Image 01 Image 03

Maui Wildfires Kill at least 36 and Destroy Historic Town of Lahaina

Maui Wildfires Kill at least 36 and Destroy Historic Town of Lahaina

At least three fires are also burning on Hawaii’s Big Island. The causes of blazes, spread rapidly via hurricane-force winds, are currently unknown.

Wildfires have swept through a section of the Hawaiian island of Maui, claiming at least 36 lives and leaving 20 people gravely injured.

At least 36 people are dead and search efforts are still underway on the Hawaiian islands as the influence of Hurricane Dora to the south of the islands and a strong ridge of high pressure to the north fuel dangerous wildfires.

“As the firefighting efforts continue, 36 total fatalities have been discovered today amid the active Lahaina fire. No other details are available at this time,” according to a press release from Maui County.

Fire crews battled brush fires on Maui and the Big Island on Tuesday as wind gusts of more than 70 mph helped spread the flames. One of the larger fires burning on the northern part of the Big Island charred more than 1,800 acres.

My family was there one month ago. We visited my son, who worked in a town about 30 minutes from Lahaina. Fortunately, Blake is back in Colorado now.

We drove through the area and strolled through the beautiful resort section on one of our adventures. I did notice how dry the hillsides were as we drove through that section of Maui. I am saddened by the sudden devastation, and prayers go out to everyone in Maui.

The strong winds slamming Maui from Hurricane Dora spread the blazes rapidly.

The wildfire in Lahaina was one of many in Hawaii fanned by strong winds that burned multiple structures, forced evacuations and caused power outages in several communities as firefighters struggled to reach some areas that were cut off by downed trees and power lines. Some people reported having trouble evacuating due to gridlock, smoke and encroaching flames.

The National Weather Service said Hurricane Dora, which was passing to the south of the island chain at a safe distance of 500 miles, was partly to blame for gusts above 60 mph that knocked out power as night fell, rattled homes and grounded firefighting helicopters. Dangerous fire conditions created by strong winds and low humidity were expected to last through Wednesday afternoon, the weather service said.

Hawaii’s firefighters are also battling at least three brush fires on the Big Island, prompting several evacuations throughout the area.

The fires were kicked up by high winds fueled by Hurricane Dora passing south of Hawaii, the National Weather Service said. The fires are burning in north and south Kohala, and in a Wednesday press conference Hawaii County Mayor Mitch Roth said firefighters are still battling all the fires.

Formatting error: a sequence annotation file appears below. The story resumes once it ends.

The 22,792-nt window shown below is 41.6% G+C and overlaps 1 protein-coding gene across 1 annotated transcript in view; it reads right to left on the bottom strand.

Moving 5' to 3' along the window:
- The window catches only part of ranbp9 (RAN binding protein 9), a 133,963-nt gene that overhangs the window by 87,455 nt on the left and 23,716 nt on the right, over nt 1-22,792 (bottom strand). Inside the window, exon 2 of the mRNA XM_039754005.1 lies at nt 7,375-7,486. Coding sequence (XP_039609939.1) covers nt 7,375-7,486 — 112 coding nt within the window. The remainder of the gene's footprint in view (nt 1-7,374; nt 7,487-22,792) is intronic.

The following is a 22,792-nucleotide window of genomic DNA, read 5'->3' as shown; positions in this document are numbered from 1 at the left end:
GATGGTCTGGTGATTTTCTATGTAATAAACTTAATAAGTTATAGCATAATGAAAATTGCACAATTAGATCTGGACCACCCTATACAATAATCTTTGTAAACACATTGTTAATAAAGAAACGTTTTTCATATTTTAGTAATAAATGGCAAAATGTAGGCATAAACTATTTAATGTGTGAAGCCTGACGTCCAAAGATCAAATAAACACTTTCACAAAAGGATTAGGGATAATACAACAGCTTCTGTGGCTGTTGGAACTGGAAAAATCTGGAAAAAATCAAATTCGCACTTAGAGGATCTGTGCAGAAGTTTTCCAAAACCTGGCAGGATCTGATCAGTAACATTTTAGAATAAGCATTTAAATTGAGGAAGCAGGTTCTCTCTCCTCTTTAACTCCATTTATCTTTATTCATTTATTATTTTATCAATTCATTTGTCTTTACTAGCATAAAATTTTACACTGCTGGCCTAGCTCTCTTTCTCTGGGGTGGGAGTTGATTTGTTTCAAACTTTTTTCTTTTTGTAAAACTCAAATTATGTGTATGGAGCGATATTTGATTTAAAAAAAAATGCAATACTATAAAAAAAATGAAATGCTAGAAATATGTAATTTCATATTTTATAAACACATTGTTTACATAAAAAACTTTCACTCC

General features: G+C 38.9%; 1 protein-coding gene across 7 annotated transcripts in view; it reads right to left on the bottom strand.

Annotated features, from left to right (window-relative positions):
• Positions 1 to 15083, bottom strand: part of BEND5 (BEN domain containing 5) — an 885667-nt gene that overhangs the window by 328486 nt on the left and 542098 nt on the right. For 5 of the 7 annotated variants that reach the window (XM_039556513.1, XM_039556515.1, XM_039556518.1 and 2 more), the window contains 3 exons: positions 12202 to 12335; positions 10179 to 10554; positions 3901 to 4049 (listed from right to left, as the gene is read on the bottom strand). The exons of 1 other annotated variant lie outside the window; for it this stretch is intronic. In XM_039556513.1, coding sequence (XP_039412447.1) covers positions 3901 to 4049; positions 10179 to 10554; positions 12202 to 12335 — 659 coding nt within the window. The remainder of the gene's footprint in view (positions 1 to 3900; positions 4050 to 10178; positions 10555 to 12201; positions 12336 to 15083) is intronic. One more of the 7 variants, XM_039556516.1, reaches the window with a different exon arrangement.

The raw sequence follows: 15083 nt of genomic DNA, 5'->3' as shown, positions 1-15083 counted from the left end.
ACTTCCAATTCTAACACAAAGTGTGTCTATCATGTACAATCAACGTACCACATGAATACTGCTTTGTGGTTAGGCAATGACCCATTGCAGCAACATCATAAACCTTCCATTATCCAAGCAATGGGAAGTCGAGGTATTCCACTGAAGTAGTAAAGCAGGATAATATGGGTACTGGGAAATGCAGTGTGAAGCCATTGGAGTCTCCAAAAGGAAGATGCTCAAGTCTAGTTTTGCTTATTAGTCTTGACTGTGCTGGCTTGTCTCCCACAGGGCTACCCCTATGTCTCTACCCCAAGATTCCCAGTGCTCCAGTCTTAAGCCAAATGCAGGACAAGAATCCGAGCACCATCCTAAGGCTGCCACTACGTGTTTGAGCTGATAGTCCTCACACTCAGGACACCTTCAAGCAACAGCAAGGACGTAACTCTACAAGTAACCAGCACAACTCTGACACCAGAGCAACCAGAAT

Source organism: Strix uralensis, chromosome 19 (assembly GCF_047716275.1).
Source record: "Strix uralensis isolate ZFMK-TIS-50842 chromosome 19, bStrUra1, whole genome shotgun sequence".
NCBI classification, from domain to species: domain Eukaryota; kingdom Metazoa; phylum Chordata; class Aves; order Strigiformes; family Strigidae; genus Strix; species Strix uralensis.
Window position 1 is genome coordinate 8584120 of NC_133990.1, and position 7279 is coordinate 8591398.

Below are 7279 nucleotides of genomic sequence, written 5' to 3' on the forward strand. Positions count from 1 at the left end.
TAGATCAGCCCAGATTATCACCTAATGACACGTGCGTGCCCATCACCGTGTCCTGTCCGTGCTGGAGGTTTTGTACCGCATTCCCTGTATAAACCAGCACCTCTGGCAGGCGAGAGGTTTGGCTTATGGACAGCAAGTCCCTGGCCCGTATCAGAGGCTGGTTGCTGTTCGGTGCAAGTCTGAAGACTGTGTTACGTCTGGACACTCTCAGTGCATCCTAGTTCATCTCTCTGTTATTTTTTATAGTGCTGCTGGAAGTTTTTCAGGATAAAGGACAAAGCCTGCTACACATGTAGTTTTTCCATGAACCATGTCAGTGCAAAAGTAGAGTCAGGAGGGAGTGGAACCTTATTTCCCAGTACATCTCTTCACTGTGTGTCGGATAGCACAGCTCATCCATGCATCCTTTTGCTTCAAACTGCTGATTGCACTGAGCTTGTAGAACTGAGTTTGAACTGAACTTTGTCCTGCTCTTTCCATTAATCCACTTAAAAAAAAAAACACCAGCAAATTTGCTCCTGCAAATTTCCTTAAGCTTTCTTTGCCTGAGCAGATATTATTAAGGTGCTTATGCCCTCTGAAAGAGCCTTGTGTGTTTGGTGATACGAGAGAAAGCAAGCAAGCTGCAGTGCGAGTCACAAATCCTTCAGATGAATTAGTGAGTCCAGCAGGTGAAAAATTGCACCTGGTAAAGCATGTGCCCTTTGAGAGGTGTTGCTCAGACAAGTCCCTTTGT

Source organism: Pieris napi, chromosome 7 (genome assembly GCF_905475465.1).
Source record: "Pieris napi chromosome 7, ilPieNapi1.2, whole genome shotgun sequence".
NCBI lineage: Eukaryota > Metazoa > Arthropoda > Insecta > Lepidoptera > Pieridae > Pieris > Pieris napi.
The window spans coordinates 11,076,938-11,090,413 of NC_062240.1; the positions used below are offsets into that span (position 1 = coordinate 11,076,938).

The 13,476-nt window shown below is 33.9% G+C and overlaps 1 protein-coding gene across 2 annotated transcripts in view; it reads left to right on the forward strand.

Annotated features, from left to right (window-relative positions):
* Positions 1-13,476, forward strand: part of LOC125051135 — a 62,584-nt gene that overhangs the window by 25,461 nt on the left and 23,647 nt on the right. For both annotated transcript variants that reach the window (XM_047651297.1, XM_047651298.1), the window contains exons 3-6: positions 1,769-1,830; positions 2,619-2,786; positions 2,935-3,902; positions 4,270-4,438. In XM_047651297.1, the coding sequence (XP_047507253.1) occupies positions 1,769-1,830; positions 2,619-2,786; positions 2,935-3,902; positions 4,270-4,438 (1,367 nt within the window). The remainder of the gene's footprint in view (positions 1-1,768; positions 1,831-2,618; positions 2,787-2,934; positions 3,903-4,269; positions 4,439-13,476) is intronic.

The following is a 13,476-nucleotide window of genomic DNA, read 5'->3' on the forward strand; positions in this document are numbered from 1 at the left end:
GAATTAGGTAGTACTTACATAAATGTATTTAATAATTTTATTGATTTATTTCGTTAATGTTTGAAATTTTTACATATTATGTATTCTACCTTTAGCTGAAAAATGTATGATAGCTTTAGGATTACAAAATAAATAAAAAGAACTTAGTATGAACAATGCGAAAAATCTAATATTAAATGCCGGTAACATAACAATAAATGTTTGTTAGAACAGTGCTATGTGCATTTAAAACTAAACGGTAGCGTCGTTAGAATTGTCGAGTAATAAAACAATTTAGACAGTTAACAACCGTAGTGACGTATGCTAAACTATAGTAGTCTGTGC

Roth said as many as five separate fires ignited.

The Akoni Pule Fire is burning in the North Kohala District off Akoni Pule Highway, also known as Highway 270, near Kohala Ranch, Hawaii County officials said in a Wednesday morning news release. The fire is roughly 60% contained, Roth said in a Wednesday morning Facebook video.

Another fire is in the South Kohala District in Waimea, Hawaii officials said. The South Kohala blaze is in and around the Mauna Kea Beach area as of Wednesday morning, Roth said.

Of course, the media is quick to blame climate change.

Hawaii is better known for its tropical conditions and bouts of intense rain, but the islands have become increasingly prone to wildfire damage because of climate change. The island of Maui is the state’s driest at the moment, with much of West Maui facing moderate drought conditions, according to the U.S. Drought Monitor. This year has not been especially dry when compared to drought data over the past two decades, however.

However, I encourage thorough investigations and evaluation if other issues (e.g., poor land management, restrictions on brush clearing) may have been a contributing factor in this disaster.

Almost 85% of wildfires in the United States are caused by humans, according to the National Park Service. Fires that are sparked this way can result accidentally from leaving campfires unattended, burning debris, using various kinds of equipment and discarding cigarettes improperly. Intentional acts of arson are another source of human-caused wildfires, the agency says.

Lightning and volcanic activity are two natural causes of wildfires, although officials note that lightning strikes are a much more common catalyst.

Certain weather can ignite and help spread fires, with strong winds, low relative humidity, unstable atmospheric conditions and thunderstorms contributing to what meteorologists call “fire weather,” said Nick Nauslar, a meteorologist and former weather forecaster at the National Oceanic and Atmospheric Administration’s Storm Prediction Center, in a 2018 FAQ published by the agency.


Donations tax deductible
to the full extent allowed by law.